Karuna: I am Karuna, I am the founder and Executive Director of Mind Oasis, and this is Meditation Happy Hour, Tea, Talk and Truth with Karuna. And my guest today is my Dharma sister and dear friend, Sarah Blackburn. Sarah, how are you?
Sarah: I’m great Karuna. How are you? So nice to be here.
Karuna: I know it’s really nice. It’s this beautiful spring morning here in Colorado. Where in the world are you?
Sarah: I am in New York and it’s about the same here. The sun is shining and spring is sprung. It’s great.
Karuna: It kind of feels energetically like there’s been a bit of a shift and a lightening of the old mood, doesn’t it?
Sarah: Oh, yes, definitely. Thank goodness. It feels…I was ready for that shift.
Karuna: Totally! Ok, so tell me a little bit about your morning.
Sarah: Sure. So just this morning or in general, how I roll?
Karuna: This morning.
Sarah: So just today I was up around eight thirty. My partner is very much a morning person, so up and running and that’s not how I am. But I woke up and he was already like in the thick of it. So I made some breakfast for us. We sat, we hung out. We talked a little bit about a class he’s going to teach. So that was sweet. And then he left. So I turned on the heat, got like cleaned things up. As soon as he’s out the door, I’m like, now I can actually be warm, turn up the heat. And then I just spent the morning straightening up, looking forward to our chat today, thinking about that. And that’s been in. Yeah.
Karuna: Sarah, you didn’t grow up in New York. What took you to New York?
Sarah: Oh, my goodness. So I moved here a month after high school. I am originally from Kentucky and I applied to one college out of high school in New York City. And it’s lucky I got in. It’s the only place I applied and I got in. So I was doing a musical theater program that started in the summer. So I moved up here to go to theater school and I got here…it was really, though I moved up here to get out of Kentucky; to get away from my family, and what just felt very constricting. And yeah, that’s what got me here. That was…20, my god, 17..that was over 21 years ago, and I’ve been in New York since, I mean, there was a little detour, but, yeah…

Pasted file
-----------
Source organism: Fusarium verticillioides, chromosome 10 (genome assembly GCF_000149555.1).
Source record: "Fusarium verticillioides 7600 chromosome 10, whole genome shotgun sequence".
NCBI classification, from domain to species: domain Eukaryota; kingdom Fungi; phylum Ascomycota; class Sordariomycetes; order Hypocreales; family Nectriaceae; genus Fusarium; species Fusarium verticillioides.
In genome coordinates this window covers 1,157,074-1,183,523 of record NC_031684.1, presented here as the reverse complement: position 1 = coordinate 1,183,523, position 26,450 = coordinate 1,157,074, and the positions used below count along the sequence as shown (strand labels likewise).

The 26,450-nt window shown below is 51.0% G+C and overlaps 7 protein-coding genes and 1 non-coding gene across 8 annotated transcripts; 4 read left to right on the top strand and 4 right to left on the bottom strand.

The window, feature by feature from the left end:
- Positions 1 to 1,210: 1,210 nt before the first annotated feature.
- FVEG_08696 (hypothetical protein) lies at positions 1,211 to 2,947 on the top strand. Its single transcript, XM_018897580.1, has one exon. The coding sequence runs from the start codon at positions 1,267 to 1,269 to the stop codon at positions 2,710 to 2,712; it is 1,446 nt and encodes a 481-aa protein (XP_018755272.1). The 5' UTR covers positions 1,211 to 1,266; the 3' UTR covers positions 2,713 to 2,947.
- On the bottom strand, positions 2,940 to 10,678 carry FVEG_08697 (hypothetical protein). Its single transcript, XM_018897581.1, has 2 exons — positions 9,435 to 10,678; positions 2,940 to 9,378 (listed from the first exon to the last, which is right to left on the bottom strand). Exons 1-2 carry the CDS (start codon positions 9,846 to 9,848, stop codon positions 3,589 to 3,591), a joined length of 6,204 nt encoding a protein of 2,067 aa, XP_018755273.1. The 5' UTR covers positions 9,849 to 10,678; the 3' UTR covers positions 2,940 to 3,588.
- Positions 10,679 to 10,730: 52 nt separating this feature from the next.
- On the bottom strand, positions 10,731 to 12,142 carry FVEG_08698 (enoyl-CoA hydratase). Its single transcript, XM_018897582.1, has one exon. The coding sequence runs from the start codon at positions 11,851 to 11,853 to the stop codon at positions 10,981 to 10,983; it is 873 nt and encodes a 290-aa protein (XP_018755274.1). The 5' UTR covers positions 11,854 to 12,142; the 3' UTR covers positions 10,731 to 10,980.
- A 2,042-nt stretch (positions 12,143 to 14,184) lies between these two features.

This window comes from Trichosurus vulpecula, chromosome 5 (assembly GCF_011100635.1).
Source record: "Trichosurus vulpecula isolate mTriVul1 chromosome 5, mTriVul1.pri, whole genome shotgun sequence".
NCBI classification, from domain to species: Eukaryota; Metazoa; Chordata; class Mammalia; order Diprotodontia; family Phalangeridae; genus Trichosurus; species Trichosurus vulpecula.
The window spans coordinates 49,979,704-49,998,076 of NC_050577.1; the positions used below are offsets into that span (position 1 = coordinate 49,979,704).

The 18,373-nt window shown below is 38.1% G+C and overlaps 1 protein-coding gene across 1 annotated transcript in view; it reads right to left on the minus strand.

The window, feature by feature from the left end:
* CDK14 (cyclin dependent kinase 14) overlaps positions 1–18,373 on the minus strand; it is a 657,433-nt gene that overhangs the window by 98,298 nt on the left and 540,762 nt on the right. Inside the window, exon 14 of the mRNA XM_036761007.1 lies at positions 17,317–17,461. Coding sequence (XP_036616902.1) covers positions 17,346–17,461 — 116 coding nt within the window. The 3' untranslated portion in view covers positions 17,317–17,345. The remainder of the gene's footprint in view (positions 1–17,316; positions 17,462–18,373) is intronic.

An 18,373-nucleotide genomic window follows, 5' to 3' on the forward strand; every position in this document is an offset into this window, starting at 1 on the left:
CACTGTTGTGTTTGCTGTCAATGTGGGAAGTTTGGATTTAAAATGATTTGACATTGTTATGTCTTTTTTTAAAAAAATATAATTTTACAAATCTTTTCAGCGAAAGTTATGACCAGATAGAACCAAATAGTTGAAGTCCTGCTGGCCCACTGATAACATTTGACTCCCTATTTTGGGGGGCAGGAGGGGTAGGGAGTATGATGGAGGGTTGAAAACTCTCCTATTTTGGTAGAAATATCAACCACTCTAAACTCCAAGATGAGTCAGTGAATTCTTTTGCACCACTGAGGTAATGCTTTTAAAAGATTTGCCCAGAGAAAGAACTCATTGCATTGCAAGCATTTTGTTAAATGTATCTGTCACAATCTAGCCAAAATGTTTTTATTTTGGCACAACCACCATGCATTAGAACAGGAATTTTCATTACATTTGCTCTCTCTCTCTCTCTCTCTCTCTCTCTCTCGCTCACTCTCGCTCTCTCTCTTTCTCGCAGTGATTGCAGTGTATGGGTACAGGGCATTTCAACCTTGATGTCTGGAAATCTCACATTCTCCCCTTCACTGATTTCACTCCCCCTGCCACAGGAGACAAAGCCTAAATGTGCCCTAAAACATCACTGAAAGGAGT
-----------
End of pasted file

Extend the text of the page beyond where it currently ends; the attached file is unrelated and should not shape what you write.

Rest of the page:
Karuna: There’s always a little detour. I worry about people who haven’t had a small detour at some point. Maybe it’s going to happen when they’re 75; who knows!
Sarah: For sure. For sure. Many a detour.
Karuna: Awesome. And so you are deeply involved with Three Jewels and of course, Three Jewels is a beautiful dharma place that partners with my Mind Oasis and it’s home to my beautiful teacher and our beautiful teacher, Hector La. So tell us a little bit about your role at Three Jewels and maybe just a little bit about how you discovered Three Jewels.
Sarah: Yeah, yeah, for sure. Well, then I’ll answer the second question first. I found Three Jewels when I was looking for a meditation studio and I tried a few other places, but when I landed at Three Jewels, I stayed because there was this one girl who went also to the same meditation classes and she was just so cool. I don’t think I would have lasted if it hadn’t been for this chick I was trying to like, be like. And they had such a nice community, like, I would go and we could sit after the meditation and hang out. And then I could, like, pick that girl’s mind and all these other people who seemed to fit this mold of what I thought spirituality was or what a meditator was. That was later totally crushed. But that’s sort of how I found it. I was looking for meditation and then I stuck probably because of two things. The community was so lovely and beautiful. I was meeting new friends and that was a time in my life I wanted to switch things up. And because what they were teaching just rang so true in my heart. And so I’ve stayed connected for the past ten years and now it feels very much like my family. And what I do there is I guide meditation. I have done so many things over ten years. I helped out a little while with the fundraising. I helped out with their memberships, and now I run their children’s program. And as well as any time there’s an opportunity to teach some of the philosophy or do some of the community outreach where we’ll go and share meditation, yoga and mindfulness practices, I’ll jump in there, too, and help out.
Karuna: So one of the things about Sarah that I really admire is her ability to retain information. So we’ve studied together over the past few years and I can’t believe it’s been a few years like doesn’t it feel like yesterday, right?
Sarah: It sure does!
Karuna: And it has. It’s been a few years. And so one of the things that is so amazing about Sarah is that she is so well studied and not only is she well studied, but she questions it, you know she really puts the Dharma to the test. But if I ever have a burning question that I can’t remember, she is like this wonderful go to of the information as it was presented. So I just want to get into it. You are presenting a master class on Mind Oasis on the 10th of April and it’s the Lady Niguma practice. And what I love about this is the Cannon is so sparsely filled with women. Of course it’s rich in the divine feminine, which is something different. But in terms of female instructors or female teachings, the Dikini is not as well represented in the teachings, particularly the open teaching. So I’m curious, Sarah, can you just tell us about Lady Niguma and the practice and what lights you up about it?